The singing trees

ice freezes the pondWinter has come to Nowhere Wood and ice has formed around the fallen trees in the pond. Everything shivers and wood is silent again. Squirrels search for food in the frozen mud, but everything else is waiting, biding its time.

 

 

 

Silent, except for an ancient overgrown hedge formed from a row of old trees, bound together into a thicket by generations of bramble stems. These trees are singing, for this is the home of the tree sparrows. The trees are just outside the wood, next to a path much used by dogs taking their owners for a daily walk.

 

 

 

The tree sparrows are warm, protected from the icy wind by the layers of dead branches that surround them. Impenetrable, they are hidden amongst the branches, out of harm’s way. In this forgotten place, they thrive and they sing.

 

Well not quite forgotten. In the garden of a house, less than 10 metres from the singing trees, is a garden with a bird feeder, filled daily by its residents. The sparrows dart from the hedge to the feeder and then back again, hour after hour, making sure they do not go hungry.

 

Small acts of kindness can make a big difference to the birds in Nowhere Wood. These ancient hedges are important, too, as wildlife corridors, joining ancient woodlands together, giving animals a chance to move safely across the landscape.

  1. Why are the ancient hedges such a good place for the tree sparrows to live?
  2. Why are bird feeders so important in the winter months?

Spring is coming!

the shortest dayNowhere Wood on December 23rd was silent and still. The wood was in midwinter, at its furthest point from the Sun on its journey through the seasons. At only 7 hours and 49 minutes, this was the shortest day  and darkness ruled the wood. From now onwards the days will get longer by about two minutes each day until midsummer’s day in July.

new born squirrelsThe air was was misty and damp. No birds sang. The only movements were from ten or more baby squirrels running up and down trees, looking for food. The plentiful acorns in the autumn gave their parents the nutrients the needed to produce a special autumn litter.

 

Even by January, the wood had moved onwards and the days were drawing out. Robins sang from high branches of trees, marking out the wood into their territories, preparing for the coming spring.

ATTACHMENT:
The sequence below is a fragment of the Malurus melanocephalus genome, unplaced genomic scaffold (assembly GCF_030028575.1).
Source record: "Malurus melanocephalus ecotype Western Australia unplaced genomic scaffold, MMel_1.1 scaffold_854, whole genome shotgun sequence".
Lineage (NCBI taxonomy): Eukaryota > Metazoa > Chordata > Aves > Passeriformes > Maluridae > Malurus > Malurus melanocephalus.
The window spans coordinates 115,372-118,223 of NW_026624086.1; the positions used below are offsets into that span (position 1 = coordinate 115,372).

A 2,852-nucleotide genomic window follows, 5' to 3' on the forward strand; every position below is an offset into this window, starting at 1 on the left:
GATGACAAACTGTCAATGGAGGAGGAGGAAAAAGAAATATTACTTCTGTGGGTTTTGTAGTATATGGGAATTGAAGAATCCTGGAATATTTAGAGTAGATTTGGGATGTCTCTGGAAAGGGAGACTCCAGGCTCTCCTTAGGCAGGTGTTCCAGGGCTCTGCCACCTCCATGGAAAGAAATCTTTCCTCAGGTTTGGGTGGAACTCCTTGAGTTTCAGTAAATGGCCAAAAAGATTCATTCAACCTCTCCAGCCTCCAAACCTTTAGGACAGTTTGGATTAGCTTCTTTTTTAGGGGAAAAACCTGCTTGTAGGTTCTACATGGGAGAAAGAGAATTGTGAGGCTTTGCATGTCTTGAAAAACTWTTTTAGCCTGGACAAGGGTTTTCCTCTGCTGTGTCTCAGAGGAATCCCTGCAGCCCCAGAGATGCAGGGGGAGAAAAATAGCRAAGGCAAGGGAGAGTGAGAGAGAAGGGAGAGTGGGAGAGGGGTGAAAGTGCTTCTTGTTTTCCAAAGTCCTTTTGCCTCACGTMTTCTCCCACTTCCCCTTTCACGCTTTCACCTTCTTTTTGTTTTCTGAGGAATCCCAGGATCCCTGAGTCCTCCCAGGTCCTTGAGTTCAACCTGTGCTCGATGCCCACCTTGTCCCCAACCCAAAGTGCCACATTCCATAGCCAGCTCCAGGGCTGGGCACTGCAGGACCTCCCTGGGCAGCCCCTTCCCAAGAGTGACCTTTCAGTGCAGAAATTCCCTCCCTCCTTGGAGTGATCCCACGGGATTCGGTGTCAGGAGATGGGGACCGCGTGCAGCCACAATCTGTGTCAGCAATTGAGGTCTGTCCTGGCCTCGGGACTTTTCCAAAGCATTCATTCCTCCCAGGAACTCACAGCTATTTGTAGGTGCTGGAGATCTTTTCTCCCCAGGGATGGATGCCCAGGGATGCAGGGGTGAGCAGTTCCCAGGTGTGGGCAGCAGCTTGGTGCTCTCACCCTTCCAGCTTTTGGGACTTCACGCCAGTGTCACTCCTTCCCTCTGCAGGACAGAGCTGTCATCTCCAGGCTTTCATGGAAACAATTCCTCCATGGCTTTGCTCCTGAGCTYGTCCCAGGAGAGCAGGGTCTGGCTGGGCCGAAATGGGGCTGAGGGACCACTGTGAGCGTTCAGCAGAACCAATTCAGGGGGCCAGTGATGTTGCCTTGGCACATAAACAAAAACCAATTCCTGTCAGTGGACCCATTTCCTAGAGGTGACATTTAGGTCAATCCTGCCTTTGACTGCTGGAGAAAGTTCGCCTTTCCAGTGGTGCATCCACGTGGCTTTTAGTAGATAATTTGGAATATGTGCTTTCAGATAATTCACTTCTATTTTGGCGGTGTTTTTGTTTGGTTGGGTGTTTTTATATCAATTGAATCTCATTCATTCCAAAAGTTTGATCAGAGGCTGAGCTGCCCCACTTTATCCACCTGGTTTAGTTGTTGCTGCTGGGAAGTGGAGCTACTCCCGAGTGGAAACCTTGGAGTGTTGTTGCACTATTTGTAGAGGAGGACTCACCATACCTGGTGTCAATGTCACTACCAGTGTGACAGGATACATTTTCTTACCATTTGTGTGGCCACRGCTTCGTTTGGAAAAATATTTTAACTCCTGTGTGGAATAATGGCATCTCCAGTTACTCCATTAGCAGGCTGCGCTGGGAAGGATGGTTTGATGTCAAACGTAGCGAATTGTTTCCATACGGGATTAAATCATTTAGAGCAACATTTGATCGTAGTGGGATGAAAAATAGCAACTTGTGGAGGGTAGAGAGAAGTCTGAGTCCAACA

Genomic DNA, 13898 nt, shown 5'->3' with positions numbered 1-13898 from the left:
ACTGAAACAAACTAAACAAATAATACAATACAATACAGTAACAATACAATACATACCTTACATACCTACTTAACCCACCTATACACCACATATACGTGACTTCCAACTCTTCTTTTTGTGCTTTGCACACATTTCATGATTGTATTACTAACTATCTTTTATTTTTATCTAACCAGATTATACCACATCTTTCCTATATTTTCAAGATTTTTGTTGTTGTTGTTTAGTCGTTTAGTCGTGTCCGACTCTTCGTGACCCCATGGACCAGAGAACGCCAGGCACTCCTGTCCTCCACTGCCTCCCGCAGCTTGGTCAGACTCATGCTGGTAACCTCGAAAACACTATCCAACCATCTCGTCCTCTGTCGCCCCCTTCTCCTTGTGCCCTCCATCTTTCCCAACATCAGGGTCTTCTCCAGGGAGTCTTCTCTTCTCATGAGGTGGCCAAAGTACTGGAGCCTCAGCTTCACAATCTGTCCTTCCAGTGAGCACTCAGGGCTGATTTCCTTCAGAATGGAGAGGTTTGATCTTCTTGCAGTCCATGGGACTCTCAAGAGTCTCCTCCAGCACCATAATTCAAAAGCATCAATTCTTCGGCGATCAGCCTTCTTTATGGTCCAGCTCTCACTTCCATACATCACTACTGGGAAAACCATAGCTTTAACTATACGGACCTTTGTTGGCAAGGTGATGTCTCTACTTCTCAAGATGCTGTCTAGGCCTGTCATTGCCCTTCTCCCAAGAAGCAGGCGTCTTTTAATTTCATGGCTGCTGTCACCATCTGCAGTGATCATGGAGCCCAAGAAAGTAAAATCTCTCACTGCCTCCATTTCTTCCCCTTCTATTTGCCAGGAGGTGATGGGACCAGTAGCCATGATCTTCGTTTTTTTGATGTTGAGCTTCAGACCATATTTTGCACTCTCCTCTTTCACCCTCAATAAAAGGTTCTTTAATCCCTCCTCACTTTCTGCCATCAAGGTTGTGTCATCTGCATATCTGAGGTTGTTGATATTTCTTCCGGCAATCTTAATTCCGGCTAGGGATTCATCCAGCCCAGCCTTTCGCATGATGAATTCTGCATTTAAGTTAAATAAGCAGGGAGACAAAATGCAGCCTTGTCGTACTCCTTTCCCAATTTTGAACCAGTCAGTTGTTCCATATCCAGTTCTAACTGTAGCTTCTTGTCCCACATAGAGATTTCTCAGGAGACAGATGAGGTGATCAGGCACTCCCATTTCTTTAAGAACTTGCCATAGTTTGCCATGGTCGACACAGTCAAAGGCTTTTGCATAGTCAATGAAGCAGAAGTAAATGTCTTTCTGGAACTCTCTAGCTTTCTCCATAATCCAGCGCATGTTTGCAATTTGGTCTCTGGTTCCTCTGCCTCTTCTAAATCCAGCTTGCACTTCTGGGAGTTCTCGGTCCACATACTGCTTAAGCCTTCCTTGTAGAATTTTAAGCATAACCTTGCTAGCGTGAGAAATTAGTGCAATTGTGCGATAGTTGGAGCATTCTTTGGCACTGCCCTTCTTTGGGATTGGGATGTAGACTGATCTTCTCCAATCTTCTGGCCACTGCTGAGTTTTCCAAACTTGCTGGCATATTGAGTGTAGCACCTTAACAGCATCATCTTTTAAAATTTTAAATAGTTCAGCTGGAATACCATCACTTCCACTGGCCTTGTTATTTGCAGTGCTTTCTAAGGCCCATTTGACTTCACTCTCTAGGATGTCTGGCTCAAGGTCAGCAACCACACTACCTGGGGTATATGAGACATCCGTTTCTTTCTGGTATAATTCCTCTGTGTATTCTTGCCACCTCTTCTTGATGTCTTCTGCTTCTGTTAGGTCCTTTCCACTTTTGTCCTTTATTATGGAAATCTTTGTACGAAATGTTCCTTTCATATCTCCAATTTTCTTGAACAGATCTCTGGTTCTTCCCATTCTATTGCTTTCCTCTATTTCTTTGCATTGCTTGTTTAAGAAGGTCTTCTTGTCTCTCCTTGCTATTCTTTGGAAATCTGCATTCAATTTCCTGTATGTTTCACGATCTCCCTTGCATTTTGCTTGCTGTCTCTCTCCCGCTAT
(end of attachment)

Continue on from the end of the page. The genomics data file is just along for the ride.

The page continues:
Jackdaws and magpies fought for the right to control the high airspaces and the food that the neighbouring houses throw away. The wood was bustling with movement and sound.

 

 

Today is February 1st, the day that the Celtic peoples call Imbolc, the first day of spring. The flowers are opening and the frogs will soon return to our ponds to breed. Look upwards to the sky.

Spring is coming!

  1. Think about the acorns that filled the floor of Nowhere Wood in September. How have they led to the birth of the new squirrels?
  2. What changes have you seen in your neighbourhood in the last few weeks since January?

What is a frog?

Subterranean superheroes

The leaves covering the floor of Nowhere Wood are slowly disappearing in the mild December nights. Fog hangs in the air. The wood is preparing for winter and everywhere is quiet and still. Most of the real action is taking place below the ground, but what is making the leaves disappear?

 

The culprits are earthworms, the little subterranean superheroes that do most of the heavy lifting in Nowhere Wood. There is about 45 million earthworms underground in the wood, with a total biomass equal to about twenty elephants. They are easily the most abundant animal in the wood, but they are so rarely seen.

 

Earthworms tunnel into the soil making the burrows that are their homes. At night, they come to the surface to drag fallen leaves back down into their burrows. The burrows are also perfect homes for bacteria and fungi.